'Don't drop strategy for tactics,' says former Labour spinner Alastair Campbell

Alastair Campbell at Advertising Week Europe
Alastair Campbell at Advertising Week Europe

Today's crop of leaders are becoming increasingly tactical and abandoning strategic thinking to their detriment, according to the former New Labour spin doctor Alastair Campbell.

Speaking today (23 March) at a Marketing Society session at Advertising Week Europe to promote his book, ‘Winners and how they succeed’, Campbell warned that the "pressures" of the modern world were changing the nature of leadership.

"Very few leaders have a sense of strategy," he said. "They’re all buffeted by tactics. To me, the response in this ever-more tactical world should be to be more strategic.

"Strategy should only change once the fundamentals change," he said, quoting chess champion Garry Kasparov.

But Campbell, whose book draws on his interviews with leaders from the worlds of business, culture, sport and politics, admitted that Chelsea FC manager Jose Mourinho disagreed with his theory, believing instead that "strategy is a move you make when the tactical model is failing".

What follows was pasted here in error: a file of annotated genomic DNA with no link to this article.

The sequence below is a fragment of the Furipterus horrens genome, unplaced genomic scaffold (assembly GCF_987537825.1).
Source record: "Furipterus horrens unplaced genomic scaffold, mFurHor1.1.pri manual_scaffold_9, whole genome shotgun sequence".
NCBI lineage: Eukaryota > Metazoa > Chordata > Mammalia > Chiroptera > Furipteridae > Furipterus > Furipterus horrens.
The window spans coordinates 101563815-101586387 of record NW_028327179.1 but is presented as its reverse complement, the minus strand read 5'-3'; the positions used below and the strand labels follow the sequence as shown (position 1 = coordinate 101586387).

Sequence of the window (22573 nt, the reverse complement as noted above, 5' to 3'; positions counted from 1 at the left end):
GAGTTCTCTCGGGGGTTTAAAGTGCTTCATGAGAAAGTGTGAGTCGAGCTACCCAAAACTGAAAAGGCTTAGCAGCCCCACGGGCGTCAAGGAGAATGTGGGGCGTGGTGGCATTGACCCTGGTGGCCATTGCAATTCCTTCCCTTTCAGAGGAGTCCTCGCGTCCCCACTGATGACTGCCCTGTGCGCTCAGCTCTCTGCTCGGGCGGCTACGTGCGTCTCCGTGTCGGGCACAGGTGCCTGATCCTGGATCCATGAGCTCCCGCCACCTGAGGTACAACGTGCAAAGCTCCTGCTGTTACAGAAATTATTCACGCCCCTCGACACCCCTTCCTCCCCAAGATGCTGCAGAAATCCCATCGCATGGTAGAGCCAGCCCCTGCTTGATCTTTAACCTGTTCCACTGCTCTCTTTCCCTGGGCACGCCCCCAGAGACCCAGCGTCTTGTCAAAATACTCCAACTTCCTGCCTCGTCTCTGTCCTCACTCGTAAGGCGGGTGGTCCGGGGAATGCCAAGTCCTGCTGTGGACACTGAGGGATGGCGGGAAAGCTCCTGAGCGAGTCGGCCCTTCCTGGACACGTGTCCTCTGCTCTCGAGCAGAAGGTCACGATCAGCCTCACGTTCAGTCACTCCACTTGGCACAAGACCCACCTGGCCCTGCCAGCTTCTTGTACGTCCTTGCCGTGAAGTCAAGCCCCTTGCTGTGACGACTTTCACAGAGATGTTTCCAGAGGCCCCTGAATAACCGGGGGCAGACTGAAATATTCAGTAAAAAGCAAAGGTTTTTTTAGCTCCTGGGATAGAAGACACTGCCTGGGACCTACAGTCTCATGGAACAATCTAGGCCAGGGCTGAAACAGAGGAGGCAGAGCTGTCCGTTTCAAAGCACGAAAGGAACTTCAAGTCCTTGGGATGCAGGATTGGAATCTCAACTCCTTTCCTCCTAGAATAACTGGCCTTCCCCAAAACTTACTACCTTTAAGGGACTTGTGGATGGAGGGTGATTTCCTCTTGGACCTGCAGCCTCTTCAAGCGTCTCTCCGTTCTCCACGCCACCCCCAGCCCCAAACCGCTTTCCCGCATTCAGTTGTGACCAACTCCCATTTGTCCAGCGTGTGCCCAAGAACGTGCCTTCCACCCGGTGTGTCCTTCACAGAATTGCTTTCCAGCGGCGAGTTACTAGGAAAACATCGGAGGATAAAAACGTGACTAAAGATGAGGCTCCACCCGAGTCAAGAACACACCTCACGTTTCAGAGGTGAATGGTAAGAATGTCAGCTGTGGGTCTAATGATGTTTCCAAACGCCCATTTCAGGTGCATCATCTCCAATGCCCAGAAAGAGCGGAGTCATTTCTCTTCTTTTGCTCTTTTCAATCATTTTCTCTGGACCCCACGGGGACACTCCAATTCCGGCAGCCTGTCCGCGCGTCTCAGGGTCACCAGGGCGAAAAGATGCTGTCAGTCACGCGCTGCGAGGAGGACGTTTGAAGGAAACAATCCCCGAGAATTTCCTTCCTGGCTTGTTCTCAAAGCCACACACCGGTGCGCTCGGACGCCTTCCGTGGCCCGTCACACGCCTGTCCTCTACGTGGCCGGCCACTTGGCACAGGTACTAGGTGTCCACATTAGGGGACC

Turning to the issue of women in leadership, Campbell highlighted German Chancellor Angela Merkel and US Vogue editor Anna Wintour as "exceptional people".

There were less female winners, in terms of how he had defined them for the purposes of his book, but this was because "we still live in a male dominated world".

On Merkel, he said: "As a modern leader, she’s an antidote to the pressures that people feel they have to respond to all the time. David Cameron is the worst example of this," he added.

In another dig at the prime minister, he denounced Cameron’s announcement of a referendum on Europe as a tactical move made purely to head off the popularity of Ukip and its leader Nigel Farage, and not because the PM actually wanted to leave the European Union.

"The idea that he couldn’t have defeated him in argument over four years is just nonsense," Campbell said.

During the audience question time, Campbell touched upon his involvement with ad agencies during his time running election campaigns. He singled out his dealings with BMB’s Trevor Beattie, who created the famous poster of William Hague with Margaret Thatcher’s hair, as the "perfect relationship".


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